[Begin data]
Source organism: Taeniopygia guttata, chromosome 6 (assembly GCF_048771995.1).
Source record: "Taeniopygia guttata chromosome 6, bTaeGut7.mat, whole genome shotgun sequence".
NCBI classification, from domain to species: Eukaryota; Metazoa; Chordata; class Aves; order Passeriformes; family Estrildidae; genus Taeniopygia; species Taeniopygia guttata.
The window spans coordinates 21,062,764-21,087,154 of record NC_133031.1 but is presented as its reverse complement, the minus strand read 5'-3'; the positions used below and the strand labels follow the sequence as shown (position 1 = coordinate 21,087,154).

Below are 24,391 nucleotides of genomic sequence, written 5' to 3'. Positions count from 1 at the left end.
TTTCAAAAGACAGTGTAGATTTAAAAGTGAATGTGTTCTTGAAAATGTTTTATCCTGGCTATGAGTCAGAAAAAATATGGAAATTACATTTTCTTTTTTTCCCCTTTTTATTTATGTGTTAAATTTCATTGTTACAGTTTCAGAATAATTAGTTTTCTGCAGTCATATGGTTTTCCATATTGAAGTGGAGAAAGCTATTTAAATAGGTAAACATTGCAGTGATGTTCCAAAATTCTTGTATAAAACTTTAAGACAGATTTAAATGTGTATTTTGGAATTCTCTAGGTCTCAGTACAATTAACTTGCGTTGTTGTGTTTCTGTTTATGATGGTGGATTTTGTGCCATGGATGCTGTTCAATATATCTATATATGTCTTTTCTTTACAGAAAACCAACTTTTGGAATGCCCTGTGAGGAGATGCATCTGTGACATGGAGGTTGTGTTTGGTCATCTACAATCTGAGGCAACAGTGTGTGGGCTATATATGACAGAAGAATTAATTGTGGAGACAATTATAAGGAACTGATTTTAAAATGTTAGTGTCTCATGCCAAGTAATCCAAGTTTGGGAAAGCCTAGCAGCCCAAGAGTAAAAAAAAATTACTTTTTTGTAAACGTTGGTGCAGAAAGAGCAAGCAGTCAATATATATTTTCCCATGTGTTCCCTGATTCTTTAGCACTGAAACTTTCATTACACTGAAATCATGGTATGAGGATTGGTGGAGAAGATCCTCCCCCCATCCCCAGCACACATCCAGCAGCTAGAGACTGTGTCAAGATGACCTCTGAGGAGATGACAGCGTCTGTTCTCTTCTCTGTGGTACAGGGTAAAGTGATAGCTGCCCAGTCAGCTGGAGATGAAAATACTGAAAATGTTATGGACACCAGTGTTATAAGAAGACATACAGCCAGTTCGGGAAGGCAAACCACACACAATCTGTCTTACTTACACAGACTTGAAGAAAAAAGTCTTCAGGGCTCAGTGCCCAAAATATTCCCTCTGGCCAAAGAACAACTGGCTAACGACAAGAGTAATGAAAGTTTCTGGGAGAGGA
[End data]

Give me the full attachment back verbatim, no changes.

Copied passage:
Source organism: Taeniopygia guttata, chromosome 6 (assembly GCF_048771995.1).
Source record: "Taeniopygia guttata chromosome 6, bTaeGut7.mat, whole genome shotgun sequence".
NCBI classification, from domain to species: Eukaryota; Metazoa; Chordata; class Aves; order Passeriformes; family Estrildidae; genus Taeniopygia; species Taeniopygia guttata.
The window spans coordinates 21,062,764-21,087,154 of record NC_133031.1 but is presented as its reverse complement, the minus strand read 5'-3'; the positions used below and the strand labels follow the sequence as shown (position 1 = coordinate 21,087,154).

Below are 24,391 nucleotides of genomic sequence, written 5' to 3'. Positions count from 1 at the left end.
TTTCAAAAGACAGTGTAGATTTAAAAGTGAATGTGTTCTTGAAAATGTTTTATCCTGGCTATGAGTCAGAAAAAATATGGAAATTACATTTTCTTTTTTTCCCCTTTTTATTTATGTGTTAAATTTCATTGTTACAGTTTCAGAATAATTAGTTTTCTGCAGTCATATGGTTTTCCATATTGAAGTGGAGAAAGCTATTTAAATAGGTAAACATTGCAGTGATGTTCCAAAATTCTTGTATAAAACTTTAAGACAGATTTAAATGTGTATTTTGGAATTCTCTAGGTCTCAGTACAATTAACTTGCGTTGTTGTGTTTCTGTTTATGATGGTGGATTTTGTGCCATGGATGCTGTTCAATATATCTATATATGTCTTTTCTTTACAGAAAACCAACTTTTGGAATGCCCTGTGAGGAGATGCATCTGTGACATGGAGGTTGTGTTTGGTCATCTACAATCTGAGGCAACAGTGTGTGGGCTATATATGACAGAAGAATTAATTGTGGAGACAATTATAAGGAACTGATTTTAAAATGTTAGTGTCTCATGCCAAGTAATCCAAGTTTGGGAAAGCCTAGCAGCCCAAGAGTAAAAAAAAATTACTTTTTTGTAAACGTTGGTGCAGAAAGAGCAAGCAGTCAATATATATTTTCCCATGTGTTCCCTGATTCTTTAGCACTGAAACTTTCATTACACTGAAATCATGGTATGAGGATTGGTGGAGAAGATCCTCCCCCCATCCCCAGCACACATCCAGCAGCTAGAGACTGTGTCAAGATGACCTCTGAGGAGATGACAGCGTCTGTTCTCTTCTCTGTGGTACAGGGTAAAGTGATAGCTGCCCAGTCAGCTGGAGATGAAAATACTGAAAATGTTATGGACACCAGTGTTATAAGAAGACATACAGCCAGTTCGGGAAGGCAAACCACACACAATCTGTCTTACTTACACAGACTTGAAGAAAAAAGTCTTCAGGGCTCAGTGCCCAAAATATTCCCTCTGGCCAAAGAACAACTGGCTAACGACAAGAGTAATGAAAGTTTCTGGGAGAGGA